March 17, 2015

Reshaping data with underscore.js and groupBy

I never had much of a need to use the groupBy until now. When porting some old code I decided to see how easy it would be to replace several for loops in one of our views with something more understandable.

Starting Data

Our starting data will be this sample below, where all unnecessary data has been removed. There is no error checking in the code, and it assumes the data is well formed.

var baseData = [
    { date: "20150201", status: "ok",    location: { country: "china" }  },
    { date: "20150203", status: "ok",    location: { country: "china" }  },
    { date: "20150201", status: "error", location: { country: "germany"} }
]

We want to transform this data into two forms for display:

  1. Grouped by date, discarding the date afterwards
  2. Grouped by country, keeping the country as the key

Creating a "reduce" function to sum the data

We will call this function after groupBy. It needs to take a list of data, and return a single object. I like to use a template object to cut down on existence checks in the reduce function.

Reduce calls the function it is given once for each item in the list. We don't have to use reduce, we could use a simple for loop if we wanted.

// we will make a new copy of this template for each call to reduceDataList
var templateData = { ok_count: 0, error_count: 0 };

var reduceDataList = function(list) { 
    // give the inner function a name, to help with stack traces
    _(list).reduce(function __reduceDataList(memo, item) {
        if (item.status == "ok")    memo.ok_count += 1;
        if (item.status == "error") memo.error_count += 1;
        return memo;
    }, angular.copy(templateData));  // or use jquery; just copy it!
}

Here is the for lop version, which may look simpler. Probably faster too :D

var reduceDataList = function(list) { 
    var memo = { ok_count: 0, error_count: 0 };
    for (i = 0; i < list.length; i++) { 
        item = list[i];
        if (item.status == "ok") memo.ok_count += 1;
        if (item.status == "error") memo.error_count += 1;
    }
    return memo;
}

Running the whole list through the function should give this result:

reduceDataList(baseData) ==>
  {
      ok_count: 2
      error_count: 1
  }

Now add the group by. In the first case, we don't care about the location, which lets us use the property name to do grouping. We also don't care about the group-by key, which is the "date" value.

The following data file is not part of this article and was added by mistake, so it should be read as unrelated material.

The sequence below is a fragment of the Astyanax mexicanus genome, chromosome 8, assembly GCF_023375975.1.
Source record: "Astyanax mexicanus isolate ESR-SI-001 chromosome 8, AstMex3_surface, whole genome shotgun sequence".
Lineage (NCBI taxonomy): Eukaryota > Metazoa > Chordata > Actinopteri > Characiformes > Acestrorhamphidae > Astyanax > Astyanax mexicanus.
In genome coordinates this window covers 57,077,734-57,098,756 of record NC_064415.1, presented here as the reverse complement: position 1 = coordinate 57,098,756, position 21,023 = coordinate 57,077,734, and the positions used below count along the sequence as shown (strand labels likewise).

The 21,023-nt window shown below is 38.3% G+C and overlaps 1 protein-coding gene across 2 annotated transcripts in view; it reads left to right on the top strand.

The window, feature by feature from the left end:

var byDate = _(baseData)  // wrap in undersore (or lodash) object
    .chain()              // allow chaining of calls to _
    .groupBy("date")      // group by a property name (no nested properties)
    .map(reduceDataList)  // pass each group of items to the reduce function
    .value();             // return the value array
    
[ 
    { ok_count: 1, error_count: 1 },   // items from date: 20150201
    { ok_count: 1, error_count: 0 }    // items from date: 20150203
]

More complicated grouping

Grouping and turing the data into a named dictionary is a little more of a pain. We need to call reduceDataList manually, and overwrite the values in the object we get back from groupBy. We also care about all the values, so we can't ignore them like in the first example.

How is the map function called?

Take an exmple user

var user = { 
	'fav_colors': ['red', 'green'], 
    'age': 32
};

If you say _.map(user, myFunction), your myFunction will be called once for every property on the object. The order of the calls is not guaranteed, though, and will vary.

myFunction(32, 'age', user);
myFunction(['red', 'green'], 'fav_colors', user);

This is how we use it in our example, where we want to group by the country. Since country is nested inside location, we can't use a simple property access.

var byCountry = _(baseData)
    .chain()
    .groupBy(function(item) { return item.location.country; })
    .map(function(groupedItemList, countryName, obj) { 
        // overwrite the value with our newly calcuated object 
    	obj[countryName] = reduceDataList(groupedItemList);
    })
    .value();

Assuming all goes right, we should see the following value for byCountry

/// byCountry
{
    "china": { ok_count: 1, error_count: 1 }, 
    "germany": { ok_count: 1, error_count: 0 }
}